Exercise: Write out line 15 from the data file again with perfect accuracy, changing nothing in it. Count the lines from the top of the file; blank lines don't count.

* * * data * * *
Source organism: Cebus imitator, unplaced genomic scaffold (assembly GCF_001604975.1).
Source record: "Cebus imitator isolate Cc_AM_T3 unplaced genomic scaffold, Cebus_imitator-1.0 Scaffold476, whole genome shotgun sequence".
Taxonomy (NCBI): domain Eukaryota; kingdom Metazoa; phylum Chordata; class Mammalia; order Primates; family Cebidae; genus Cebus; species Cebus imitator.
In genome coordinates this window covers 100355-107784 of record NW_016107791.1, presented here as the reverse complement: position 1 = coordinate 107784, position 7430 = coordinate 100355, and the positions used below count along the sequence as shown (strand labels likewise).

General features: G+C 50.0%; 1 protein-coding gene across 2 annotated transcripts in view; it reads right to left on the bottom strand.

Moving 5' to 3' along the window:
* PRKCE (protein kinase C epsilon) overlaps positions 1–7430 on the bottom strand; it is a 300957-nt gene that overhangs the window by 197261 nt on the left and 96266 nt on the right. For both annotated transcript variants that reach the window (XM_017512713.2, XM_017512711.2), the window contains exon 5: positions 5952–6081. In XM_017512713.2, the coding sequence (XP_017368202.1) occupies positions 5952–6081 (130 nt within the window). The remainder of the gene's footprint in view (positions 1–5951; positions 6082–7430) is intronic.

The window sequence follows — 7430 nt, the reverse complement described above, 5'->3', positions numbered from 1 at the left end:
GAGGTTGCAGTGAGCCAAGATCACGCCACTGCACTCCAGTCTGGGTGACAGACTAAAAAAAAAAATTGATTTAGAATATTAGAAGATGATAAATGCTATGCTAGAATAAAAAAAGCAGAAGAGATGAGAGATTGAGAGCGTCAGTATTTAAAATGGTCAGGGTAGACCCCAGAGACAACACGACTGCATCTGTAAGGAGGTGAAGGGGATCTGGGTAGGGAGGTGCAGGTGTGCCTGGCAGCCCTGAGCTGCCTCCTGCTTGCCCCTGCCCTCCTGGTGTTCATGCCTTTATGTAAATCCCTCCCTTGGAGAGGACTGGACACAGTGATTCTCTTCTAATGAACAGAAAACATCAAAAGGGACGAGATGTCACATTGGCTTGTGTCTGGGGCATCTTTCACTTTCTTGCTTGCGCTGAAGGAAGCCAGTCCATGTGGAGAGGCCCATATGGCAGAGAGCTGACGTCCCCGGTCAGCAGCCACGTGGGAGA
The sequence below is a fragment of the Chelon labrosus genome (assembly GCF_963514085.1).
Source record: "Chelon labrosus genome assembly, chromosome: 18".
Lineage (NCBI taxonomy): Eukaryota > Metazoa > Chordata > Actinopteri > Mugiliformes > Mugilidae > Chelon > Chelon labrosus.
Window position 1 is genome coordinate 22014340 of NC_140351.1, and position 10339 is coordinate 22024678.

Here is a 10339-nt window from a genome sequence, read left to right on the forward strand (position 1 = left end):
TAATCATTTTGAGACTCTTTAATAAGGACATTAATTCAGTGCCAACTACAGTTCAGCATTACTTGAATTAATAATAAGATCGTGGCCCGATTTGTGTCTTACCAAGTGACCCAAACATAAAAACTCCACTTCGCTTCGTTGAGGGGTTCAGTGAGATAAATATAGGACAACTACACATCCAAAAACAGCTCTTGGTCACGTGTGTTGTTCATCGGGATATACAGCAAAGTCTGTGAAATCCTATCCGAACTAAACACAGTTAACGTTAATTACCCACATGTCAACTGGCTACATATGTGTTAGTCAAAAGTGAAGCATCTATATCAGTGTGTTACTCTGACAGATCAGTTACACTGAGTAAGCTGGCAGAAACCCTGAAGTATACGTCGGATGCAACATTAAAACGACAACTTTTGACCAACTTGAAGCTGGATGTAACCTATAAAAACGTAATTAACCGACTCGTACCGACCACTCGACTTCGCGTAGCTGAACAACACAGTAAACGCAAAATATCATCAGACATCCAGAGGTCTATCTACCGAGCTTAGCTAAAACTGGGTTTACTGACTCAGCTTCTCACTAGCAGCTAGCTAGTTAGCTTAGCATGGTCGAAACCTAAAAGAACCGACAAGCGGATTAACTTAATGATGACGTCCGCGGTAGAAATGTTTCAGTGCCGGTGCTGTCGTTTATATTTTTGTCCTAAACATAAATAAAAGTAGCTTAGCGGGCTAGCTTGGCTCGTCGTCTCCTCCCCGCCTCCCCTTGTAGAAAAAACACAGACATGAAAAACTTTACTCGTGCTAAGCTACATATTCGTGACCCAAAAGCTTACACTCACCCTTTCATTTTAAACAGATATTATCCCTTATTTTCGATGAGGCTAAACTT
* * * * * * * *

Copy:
TAATCATTTTGAGACTCTTTAATAAGGACATTAATTCAGTGCCAACTACAGTTCAGCATTACTTGAATTAATAATAAGATCGTGGCCCGATTTGTGTCTTACCAAGTGACCCAAACATAAAAACTCCACTTCGCTTCGTTGAGGGGTTCAGTGAGATAAATATAGGACAACTACACATCCAAAAACAGCTCTTGGTCACGTGTGTTGTTCATCGGGATATACAGCAAAGTCTGTGAAATCCTATCCGAACTAAACACAGTTAACGTTAATTACCCACATGTCAACTGGCTACATATGTGTTAGTCAAAAGTGAAGCATCTATATCAGTGTGTTACTCTGACAGATCAGTTACACTGAGTAAGCTGGCAGAAACCCTGAAGTATACGTCGGATGCAACATTAAAACGACAACTTTTGACCAACTTGAAGCTGGATGTAACCTATAAAAACGTAATTAACCGACTCGTACCGACCACTCGACTTCGCGTAGCTGAACAACACAGTAAACGCAAAATATCATCAGACATCCAGAGGTCTATCTACCGAGCTTAGCTAAAACTGGGTTTACTGACTCAGCTTCTCACTAGCAGCTAGCTAGTTAGCTTAGCATGGTCGAAACCTAAAAGAACCGACAAGCGGATTAACTTAATGATGACGTCCGCGGTAGAAATGTTTCAGTGCCGGTGCTGTCGTTTATATTTTTGTCCTAAACATAAATAAAAGTAGCTTAGCGGGCTAGCTTGGCTCGTCGTCTCCTCCCCGCCTCCCCTTGTAGAAAAAACACAGACATGAAAAACTTTACTCGTGCTAAGCTACATATTCGTGACCCAAAAGCTTACACTCACCCTTTCATTTTAAACAGATATTATCCCTTATTTTCGATGAGGCTAAACTT